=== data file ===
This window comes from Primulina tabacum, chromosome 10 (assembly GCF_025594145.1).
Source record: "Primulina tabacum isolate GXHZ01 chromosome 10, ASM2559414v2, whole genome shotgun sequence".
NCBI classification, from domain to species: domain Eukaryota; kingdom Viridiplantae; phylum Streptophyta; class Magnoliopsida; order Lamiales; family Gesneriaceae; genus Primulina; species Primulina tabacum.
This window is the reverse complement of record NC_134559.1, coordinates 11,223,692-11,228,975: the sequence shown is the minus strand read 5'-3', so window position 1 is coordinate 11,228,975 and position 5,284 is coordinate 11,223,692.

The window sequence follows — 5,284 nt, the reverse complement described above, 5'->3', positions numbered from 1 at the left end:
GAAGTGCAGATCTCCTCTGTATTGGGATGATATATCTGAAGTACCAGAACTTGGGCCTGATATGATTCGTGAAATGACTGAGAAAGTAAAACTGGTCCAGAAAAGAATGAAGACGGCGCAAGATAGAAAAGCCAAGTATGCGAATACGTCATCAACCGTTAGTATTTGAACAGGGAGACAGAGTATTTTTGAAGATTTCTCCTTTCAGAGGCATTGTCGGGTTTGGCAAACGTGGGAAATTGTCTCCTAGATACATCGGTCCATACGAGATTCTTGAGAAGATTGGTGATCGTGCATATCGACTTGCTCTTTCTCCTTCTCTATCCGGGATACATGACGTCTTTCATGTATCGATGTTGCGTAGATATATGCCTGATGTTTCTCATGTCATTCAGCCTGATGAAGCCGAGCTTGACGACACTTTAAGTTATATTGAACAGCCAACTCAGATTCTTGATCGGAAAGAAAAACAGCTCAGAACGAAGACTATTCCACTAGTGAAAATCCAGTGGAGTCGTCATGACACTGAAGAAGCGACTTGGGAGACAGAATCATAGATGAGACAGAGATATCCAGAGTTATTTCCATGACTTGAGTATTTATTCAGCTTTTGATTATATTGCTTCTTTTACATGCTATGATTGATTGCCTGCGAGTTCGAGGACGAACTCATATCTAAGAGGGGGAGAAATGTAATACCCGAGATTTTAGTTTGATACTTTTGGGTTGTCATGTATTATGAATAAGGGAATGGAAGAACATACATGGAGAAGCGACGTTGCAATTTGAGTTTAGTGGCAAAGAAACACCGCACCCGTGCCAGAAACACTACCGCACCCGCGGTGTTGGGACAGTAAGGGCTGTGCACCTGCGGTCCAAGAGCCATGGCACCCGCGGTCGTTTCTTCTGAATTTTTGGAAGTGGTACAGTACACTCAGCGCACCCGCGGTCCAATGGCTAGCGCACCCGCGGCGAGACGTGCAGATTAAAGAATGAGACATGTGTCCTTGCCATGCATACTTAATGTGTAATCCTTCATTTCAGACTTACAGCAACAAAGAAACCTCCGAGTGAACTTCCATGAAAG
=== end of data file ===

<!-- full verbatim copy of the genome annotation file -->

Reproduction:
This window comes from Primulina tabacum, chromosome 10 (assembly GCF_025594145.1).
Source record: "Primulina tabacum isolate GXHZ01 chromosome 10, ASM2559414v2, whole genome shotgun sequence".
NCBI classification, from domain to species: domain Eukaryota; kingdom Viridiplantae; phylum Streptophyta; class Magnoliopsida; order Lamiales; family Gesneriaceae; genus Primulina; species Primulina tabacum.
This window is the reverse complement of record NC_134559.1, coordinates 11,223,692-11,228,975: the sequence shown is the minus strand read 5'-3', so window position 1 is coordinate 11,228,975 and position 5,284 is coordinate 11,223,692.

The window sequence follows — 5,284 nt, the reverse complement described above, 5'->3', positions numbered from 1 at the left end:
GAAGTGCAGATCTCCTCTGTATTGGGATGATATATCTGAAGTACCAGAACTTGGGCCTGATATGATTCGTGAAATGACTGAGAAAGTAAAACTGGTCCAGAAAAGAATGAAGACGGCGCAAGATAGAAAAGCCAAGTATGCGAATACGTCATCAACCGTTAGTATTTGAACAGGGAGACAGAGTATTTTTGAAGATTTCTCCTTTCAGAGGCATTGTCGGGTTTGGCAAACGTGGGAAATTGTCTCCTAGATACATCGGTCCATACGAGATTCTTGAGAAGATTGGTGATCGTGCATATCGACTTGCTCTTTCTCCTTCTCTATCCGGGATACATGACGTCTTTCATGTATCGATGTTGCGTAGATATATGCCTGATGTTTCTCATGTCATTCAGCCTGATGAAGCCGAGCTTGACGACACTTTAAGTTATATTGAACAGCCAACTCAGATTCTTGATCGGAAAGAAAAACAGCTCAGAACGAAGACTATTCCACTAGTGAAAATCCAGTGGAGTCGTCATGACACTGAAGAAGCGACTTGGGAGACAGAATCATAGATGAGACAGAGATATCCAGAGTTATTTCCATGACTTGAGTATTTATTCAGCTTTTGATTATATTGCTTCTTTTACATGCTATGATTGATTGCCTGCGAGTTCGAGGACGAACTCATATCTAAGAGGGGGAGAAATGTAATACCCGAGATTTTAGTTTGATACTTTTGGGTTGTCATGTATTATGAATAAGGGAATGGAAGAACATACATGGAGAAGCGACGTTGCAATTTGAGTTTAGTGGCAAAGAAACACCGCACCCGTGCCAGAAACACTACCGCACCCGCGGTGTTGGGACAGTAAGGGCTGTGCACCTGCGGTCCAAGAGCCATGGCACCCGCGGTCGTTTCTTCTGAATTTTTGGAAGTGGTACAGTACACTCAGCGCACCCGCGGTCCAATGGCTAGCGCACCCGCGGCGAGACGTGCAGATTAAAGAATGAGACATGTGTCCTTGCCATGCATACTTAATGTGTAATCCTTCATTTCAGACTTACAGCAACAAAGAAACCTCCGAGTGAACTTCCATGAAAG